Things You Should Read On the Internet

By Sean Carroll | November 4, 2006 4:03 pm

Collected links, moldering in my bookmarks:

  • Eszter Hargittai writes about a new book by her father, István Hargittai, called The Martians of Science. It’s a heartwarming tale of five Jewish-Hungarian kids who studied physics and changed the world: Theodore von Karman, Leo Szilard, Eugene Wigner, John von Neumann, and Edward Teller. (Okay, so I’m guessing that the Teller story isn’t completely “heartwarming.”)
  • Coturnix announces a Science Blogging conference to be held in North Carolina on January 20, 2007.
  • Rob Knop gives an example of egregious scientific male misbehavior, in case anyone was skeptical that any such examples existed. The truth is, the number of senior male physicists who regularly hit on attractive younger women physicists is … well, it’s a very long list. And that’s only one kind of misbehavior. I once had a professor who wondered out loud (to a group of male students in his class) why the female students were doing better than they were on the problem sets. The possibility that the female students in that particular sample were just smarter, and that this was not really cause for a news bulletin, had apparently never occured to him.
  • An archive of the Top 100 Images from the Hubble Space Telescope. This one is my favorite:
    V838 Monocerotis
    but this one and this one ain’t too shabby. The big news this week was that there will be a servicing mission to HST, which should keep it alive for several more years. I have slightly mixed feelings about this. HST has been an amazing instrument, and I was pushing to save it from my earliest blogging days. It does cost money, though, and NASA is in the midst of a budget crisis that is leading it to dismantle much of its astrophysics program. I was part of the committee that set up the original Beyond Einstein program, which proposed a program consisting of five near-term and mid-term missions: Constellation-X (an X-ray satellite), LISA (gravitational waves), Dark Energy Explorer (using either supernovae or weak lensing), Inflation Probe (looking for tensor modes in the CMB), and Black Hole Finder. Now we have a National Academies panel that will be looking over all of these to decide which one of them to actually go forward with. Still, the money spent on science is not a zero-sum game, so I’m happy to see Hubble saved for a while.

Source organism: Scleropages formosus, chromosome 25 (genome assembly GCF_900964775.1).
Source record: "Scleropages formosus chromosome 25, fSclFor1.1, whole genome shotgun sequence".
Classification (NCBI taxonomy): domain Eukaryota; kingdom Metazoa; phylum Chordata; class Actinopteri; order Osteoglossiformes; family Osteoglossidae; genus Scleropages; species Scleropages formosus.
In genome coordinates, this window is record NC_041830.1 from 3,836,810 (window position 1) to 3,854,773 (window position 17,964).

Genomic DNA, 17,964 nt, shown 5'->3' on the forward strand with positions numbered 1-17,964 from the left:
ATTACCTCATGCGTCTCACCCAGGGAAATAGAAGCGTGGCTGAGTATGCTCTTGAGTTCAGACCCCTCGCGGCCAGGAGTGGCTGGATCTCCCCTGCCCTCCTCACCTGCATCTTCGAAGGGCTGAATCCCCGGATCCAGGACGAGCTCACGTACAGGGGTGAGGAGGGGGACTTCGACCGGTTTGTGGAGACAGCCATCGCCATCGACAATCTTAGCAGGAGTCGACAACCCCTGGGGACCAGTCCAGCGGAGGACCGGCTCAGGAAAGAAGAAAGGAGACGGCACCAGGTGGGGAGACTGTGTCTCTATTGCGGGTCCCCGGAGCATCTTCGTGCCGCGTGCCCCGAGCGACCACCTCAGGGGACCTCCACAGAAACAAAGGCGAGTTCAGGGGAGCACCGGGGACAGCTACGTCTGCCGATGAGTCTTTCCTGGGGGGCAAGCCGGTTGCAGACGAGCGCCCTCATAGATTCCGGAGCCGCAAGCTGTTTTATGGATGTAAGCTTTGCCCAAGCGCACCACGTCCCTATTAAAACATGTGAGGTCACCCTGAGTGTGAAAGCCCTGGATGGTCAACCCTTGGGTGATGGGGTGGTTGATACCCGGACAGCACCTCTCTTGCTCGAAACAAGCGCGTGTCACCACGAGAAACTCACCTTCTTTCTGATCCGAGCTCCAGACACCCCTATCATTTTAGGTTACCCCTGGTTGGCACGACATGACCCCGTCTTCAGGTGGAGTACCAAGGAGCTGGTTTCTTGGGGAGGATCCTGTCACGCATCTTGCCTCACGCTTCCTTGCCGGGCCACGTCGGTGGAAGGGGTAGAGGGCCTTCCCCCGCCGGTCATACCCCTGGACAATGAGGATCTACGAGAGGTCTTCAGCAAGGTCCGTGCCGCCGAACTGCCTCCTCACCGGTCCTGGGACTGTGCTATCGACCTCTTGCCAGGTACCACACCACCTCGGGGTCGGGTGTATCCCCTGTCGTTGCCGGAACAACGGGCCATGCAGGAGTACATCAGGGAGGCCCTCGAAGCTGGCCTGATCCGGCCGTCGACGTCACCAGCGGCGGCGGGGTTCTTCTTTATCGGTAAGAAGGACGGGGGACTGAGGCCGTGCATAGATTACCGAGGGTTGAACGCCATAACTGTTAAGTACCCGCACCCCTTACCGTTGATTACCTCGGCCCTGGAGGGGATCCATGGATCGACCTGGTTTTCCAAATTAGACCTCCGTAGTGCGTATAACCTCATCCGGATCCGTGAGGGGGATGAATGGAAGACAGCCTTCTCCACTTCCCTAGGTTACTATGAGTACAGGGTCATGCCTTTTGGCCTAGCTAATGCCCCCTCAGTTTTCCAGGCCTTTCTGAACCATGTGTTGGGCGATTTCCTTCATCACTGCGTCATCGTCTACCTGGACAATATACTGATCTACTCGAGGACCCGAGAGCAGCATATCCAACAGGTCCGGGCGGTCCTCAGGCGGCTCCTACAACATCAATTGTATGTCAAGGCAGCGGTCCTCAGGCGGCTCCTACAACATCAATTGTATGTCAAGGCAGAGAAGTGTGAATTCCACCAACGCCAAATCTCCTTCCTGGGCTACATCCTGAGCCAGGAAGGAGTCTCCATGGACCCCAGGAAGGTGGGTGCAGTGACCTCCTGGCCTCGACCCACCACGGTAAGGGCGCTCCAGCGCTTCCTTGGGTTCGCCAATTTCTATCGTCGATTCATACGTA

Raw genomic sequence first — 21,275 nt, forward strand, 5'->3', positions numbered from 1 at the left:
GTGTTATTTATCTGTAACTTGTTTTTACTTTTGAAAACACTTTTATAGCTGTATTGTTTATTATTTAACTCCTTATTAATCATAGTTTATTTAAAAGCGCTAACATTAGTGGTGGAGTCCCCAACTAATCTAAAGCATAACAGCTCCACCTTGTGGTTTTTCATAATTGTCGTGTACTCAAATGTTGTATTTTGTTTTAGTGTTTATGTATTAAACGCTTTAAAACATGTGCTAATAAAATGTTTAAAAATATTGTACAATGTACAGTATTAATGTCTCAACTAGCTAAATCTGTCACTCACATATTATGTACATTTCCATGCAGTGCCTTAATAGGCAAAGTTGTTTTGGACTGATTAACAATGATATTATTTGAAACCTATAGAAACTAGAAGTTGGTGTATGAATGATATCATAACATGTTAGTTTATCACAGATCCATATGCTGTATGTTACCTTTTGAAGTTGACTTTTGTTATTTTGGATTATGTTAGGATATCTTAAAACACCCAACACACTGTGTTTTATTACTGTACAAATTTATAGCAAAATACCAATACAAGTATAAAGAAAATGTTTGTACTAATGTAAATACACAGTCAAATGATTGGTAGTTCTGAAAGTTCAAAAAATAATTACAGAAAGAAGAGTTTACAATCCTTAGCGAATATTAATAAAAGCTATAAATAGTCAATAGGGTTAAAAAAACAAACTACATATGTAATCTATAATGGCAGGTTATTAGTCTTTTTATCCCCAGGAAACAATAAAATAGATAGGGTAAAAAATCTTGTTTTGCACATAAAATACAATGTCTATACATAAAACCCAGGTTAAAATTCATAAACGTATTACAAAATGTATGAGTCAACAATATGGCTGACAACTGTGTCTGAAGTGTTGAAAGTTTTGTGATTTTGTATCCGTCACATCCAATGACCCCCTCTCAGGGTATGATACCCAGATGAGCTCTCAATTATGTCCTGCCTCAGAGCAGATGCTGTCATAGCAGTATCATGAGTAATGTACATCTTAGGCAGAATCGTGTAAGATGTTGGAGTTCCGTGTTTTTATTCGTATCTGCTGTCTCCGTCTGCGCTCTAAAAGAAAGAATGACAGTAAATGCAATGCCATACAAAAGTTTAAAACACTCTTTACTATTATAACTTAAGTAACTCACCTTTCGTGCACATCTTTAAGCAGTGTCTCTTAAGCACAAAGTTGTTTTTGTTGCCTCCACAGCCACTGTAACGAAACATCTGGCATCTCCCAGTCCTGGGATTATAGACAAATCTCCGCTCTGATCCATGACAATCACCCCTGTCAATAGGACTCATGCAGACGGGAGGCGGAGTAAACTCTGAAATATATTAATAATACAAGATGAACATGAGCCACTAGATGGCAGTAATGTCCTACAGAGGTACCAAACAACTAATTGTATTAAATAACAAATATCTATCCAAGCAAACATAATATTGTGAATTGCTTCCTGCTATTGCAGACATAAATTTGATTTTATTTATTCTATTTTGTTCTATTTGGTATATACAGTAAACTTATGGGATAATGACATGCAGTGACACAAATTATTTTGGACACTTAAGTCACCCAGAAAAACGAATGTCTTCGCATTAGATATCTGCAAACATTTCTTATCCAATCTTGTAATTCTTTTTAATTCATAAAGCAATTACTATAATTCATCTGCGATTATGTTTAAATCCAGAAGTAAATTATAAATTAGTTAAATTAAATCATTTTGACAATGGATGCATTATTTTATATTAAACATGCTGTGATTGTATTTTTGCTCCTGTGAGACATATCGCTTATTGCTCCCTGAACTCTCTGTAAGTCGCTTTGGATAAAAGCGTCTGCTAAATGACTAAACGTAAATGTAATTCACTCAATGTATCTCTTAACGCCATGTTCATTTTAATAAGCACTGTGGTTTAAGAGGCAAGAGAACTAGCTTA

• Best Google search to ever lead someone to Cosmic Variance (and there have been some doozies, let me tell you): sex. Apparently we are about the 320th best place to look on the web for information about sex. Whereas, for information about “physics,” we’re not in top 500 or so (I stopped looking). A lot of you suspected this, but now Google has provided incontrovertible proof.
CATEGORIZED UNDER: Internet, Miscellany
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Cosmic Variance

Random samplings from a universe of ideas.

About Sean Carroll

Sean Carroll is a Senior Research Associate in the Department of Physics at the California Institute of Technology. His research interests include theoretical aspects of cosmology, field theory, and gravitation. His most recent book is The Particle at the End of the Universe, about the Large Hadron Collider and the search for the Higgs boson. Here are some of his favorite blog posts, home page, and email: carroll [at] cosmicvariance.com .

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